I’ve been thinking a lot this week about the lack of change that has happened for women over the past 20-30 years. After the ERA failed to be ratified the women’s movement slowed, and in some aspects ground to a halt. Had we been pushing with the same degree of force as the previous 20 years we could be looking at a different landscape today.
Sunday morning I picked up the Washington Post and immediately flipped to the Style Section after seeing the heading on the front page: Finding Madame President. Ignoring the fact that women’s issues seem often find their way to the Style section, I read the interesting, and slightly sad article. Debbie Walsh and Kathy Kleeman look at the lack of potential female candidates over the next few national election cycles, and give some obvious suggestions for future VP and Presidential candidates, including Congresswomen Gabrielle Giffords and Kirsten Gillibrand. The fact remains, as they point out, there are not enough women running for office, any office. What is keeping women from stepping up to the plate?
The scrutiny over clothing and hairdos, how women continue to manage a household, who cares for the children, and if they don’t have any why, are all enough to keep many women from throwing their hat in the ring. Conservative women, who would normally have supported Sarah Palin, backed away in 2008 because they questioned her running for office while raising a baby with special needs. Hillary Clinton often got more attention during her presidential campaign for her clothes and hairstyles than for her policy ideas. After all the time spent discussing inane details of the lives of female candidates, what woman would decide that was for her?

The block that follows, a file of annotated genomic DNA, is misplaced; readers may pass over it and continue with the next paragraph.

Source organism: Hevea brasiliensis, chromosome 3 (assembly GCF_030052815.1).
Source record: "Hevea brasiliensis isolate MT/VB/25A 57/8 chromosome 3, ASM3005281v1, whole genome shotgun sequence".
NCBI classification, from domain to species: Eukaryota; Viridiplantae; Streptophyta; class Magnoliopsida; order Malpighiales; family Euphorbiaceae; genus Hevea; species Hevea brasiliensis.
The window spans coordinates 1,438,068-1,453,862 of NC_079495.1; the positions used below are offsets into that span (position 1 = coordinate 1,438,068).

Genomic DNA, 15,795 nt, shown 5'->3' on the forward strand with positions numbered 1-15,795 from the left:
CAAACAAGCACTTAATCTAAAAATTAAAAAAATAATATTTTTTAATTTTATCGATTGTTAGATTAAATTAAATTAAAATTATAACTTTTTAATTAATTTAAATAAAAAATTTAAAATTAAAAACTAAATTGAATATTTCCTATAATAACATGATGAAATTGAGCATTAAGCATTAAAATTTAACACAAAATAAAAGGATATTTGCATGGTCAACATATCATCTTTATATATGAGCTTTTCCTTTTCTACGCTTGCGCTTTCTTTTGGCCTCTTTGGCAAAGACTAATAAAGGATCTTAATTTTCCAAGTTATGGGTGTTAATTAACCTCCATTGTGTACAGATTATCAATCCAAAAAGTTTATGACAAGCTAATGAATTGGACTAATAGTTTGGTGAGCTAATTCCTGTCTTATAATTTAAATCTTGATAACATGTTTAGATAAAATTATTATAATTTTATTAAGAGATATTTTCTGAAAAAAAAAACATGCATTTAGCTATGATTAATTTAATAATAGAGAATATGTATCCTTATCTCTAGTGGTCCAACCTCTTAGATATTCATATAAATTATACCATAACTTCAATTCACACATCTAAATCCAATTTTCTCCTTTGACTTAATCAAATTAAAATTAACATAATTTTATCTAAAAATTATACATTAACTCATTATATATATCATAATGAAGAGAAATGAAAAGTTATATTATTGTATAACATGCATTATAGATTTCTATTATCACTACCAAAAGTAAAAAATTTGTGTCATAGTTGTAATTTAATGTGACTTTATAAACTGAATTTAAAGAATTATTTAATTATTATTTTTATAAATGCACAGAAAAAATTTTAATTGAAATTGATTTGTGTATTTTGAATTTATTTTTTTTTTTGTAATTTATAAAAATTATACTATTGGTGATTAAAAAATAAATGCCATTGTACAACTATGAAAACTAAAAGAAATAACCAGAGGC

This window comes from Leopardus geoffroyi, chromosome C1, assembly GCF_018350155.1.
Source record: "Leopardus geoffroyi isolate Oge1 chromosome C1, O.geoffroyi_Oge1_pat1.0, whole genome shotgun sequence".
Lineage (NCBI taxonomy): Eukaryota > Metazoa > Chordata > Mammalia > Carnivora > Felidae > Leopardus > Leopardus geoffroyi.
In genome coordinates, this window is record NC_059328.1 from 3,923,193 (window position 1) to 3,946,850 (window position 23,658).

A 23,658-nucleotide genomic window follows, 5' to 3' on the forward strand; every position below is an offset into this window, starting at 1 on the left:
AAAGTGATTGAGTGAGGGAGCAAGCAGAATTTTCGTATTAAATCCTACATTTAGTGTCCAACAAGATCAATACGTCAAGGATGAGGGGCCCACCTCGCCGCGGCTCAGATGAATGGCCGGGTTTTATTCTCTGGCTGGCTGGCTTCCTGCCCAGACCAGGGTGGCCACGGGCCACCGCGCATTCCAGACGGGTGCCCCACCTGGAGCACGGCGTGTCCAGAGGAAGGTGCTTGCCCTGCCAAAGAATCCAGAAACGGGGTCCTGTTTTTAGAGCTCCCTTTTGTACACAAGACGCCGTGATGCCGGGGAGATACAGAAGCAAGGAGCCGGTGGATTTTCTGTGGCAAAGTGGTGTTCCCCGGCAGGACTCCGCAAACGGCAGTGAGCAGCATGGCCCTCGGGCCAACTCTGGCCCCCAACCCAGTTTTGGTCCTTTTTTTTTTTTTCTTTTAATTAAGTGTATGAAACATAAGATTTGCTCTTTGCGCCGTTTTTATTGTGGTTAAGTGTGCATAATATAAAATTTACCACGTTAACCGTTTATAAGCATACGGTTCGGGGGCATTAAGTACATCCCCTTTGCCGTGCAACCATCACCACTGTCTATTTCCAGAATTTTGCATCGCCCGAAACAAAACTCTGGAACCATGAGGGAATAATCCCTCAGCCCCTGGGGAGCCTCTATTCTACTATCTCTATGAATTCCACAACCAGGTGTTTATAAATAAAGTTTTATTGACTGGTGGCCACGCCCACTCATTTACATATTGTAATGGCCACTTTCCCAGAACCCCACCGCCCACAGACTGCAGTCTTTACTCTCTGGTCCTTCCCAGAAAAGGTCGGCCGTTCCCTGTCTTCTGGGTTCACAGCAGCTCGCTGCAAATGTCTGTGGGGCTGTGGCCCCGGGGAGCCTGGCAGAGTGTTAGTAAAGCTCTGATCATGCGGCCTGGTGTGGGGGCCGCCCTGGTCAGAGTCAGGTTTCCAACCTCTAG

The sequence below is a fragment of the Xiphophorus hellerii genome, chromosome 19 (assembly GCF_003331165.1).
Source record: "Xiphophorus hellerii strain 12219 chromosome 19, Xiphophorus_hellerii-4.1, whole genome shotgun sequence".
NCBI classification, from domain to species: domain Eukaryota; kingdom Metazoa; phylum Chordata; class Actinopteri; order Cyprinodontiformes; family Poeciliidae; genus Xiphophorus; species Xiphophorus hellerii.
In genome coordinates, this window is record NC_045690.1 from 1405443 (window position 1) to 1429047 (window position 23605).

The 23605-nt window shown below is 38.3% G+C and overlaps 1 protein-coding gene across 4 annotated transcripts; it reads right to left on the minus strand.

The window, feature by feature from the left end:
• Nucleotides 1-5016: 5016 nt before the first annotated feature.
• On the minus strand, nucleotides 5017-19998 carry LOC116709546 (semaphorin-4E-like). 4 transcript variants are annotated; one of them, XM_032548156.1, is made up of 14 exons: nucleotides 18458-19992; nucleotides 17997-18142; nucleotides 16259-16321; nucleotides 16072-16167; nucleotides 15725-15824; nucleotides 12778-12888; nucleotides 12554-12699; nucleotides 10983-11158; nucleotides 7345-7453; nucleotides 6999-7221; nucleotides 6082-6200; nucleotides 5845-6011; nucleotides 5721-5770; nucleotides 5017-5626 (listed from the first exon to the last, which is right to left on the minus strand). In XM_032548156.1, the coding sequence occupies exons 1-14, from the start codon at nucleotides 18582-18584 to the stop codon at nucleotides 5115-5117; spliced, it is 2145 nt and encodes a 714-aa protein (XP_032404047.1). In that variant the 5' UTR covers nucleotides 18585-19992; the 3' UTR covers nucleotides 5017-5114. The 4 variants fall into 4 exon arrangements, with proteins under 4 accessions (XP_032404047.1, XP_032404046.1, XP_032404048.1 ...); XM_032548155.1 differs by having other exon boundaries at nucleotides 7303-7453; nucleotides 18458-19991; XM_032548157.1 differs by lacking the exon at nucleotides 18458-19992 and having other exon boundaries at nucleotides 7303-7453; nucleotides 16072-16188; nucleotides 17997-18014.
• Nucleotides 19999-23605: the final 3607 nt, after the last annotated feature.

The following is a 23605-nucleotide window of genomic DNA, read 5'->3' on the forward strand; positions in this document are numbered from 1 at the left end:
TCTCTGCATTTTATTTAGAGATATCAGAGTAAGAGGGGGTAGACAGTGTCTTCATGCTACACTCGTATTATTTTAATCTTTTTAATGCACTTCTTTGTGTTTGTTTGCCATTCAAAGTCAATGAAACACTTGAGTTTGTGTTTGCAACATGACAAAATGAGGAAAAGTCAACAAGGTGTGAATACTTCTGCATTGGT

Certainly giving up some privacies is a big tradeoff. But there are organizations who dedicate time preparing women to run. I admit to getting a little inbox fatigue from EMILY’s List and Women’s Campaign Forum. But these women who are willing to run for office need the help of other women. Female candidates, more often than not, have a more difficult time raising money. I am committed to donate to more female candidates in the 2012 cycle, because it is the only way to see more women participate and win. The more women get involved in local and state politics, the more women will get involved in national politics.
As the article in the Post points out, women bring distinct life experiences to public office, and change policy agendas and the governing process. After these last few months of the “War on Women” it is now more important than ever that women are represented well in local, state and national offices. Would legislation targeting women’s health continue coming up if more women were in each state house? Legislation would certainly be received differently. Who knows what the outcome could have been.
As I’ve been reading about the women’s movement in the 1980s and 1990s I saw more places were women made firsts, in military combat and military academies, in business, the rate at which women attend and graduate from law and medical school. But there is a clear gap in several professions, politics being one of them. Why do we shy away from politics in general? I know many young women who don’t really pay attention to politians unless it is an election year, yet there are issues that directly impact them that come up every day in state houses and the US Congress.
It is time to pay attention, talk to the women around you, and ask questions. We make up more than half of the electorate – it is time we start taking an active role in the debate and policy creation. Learn about the women running for office in your area, and the women who hold office now. You may be surprised to learn their backgrounds may not be that different from yours.
Originally appeared on Fem2.0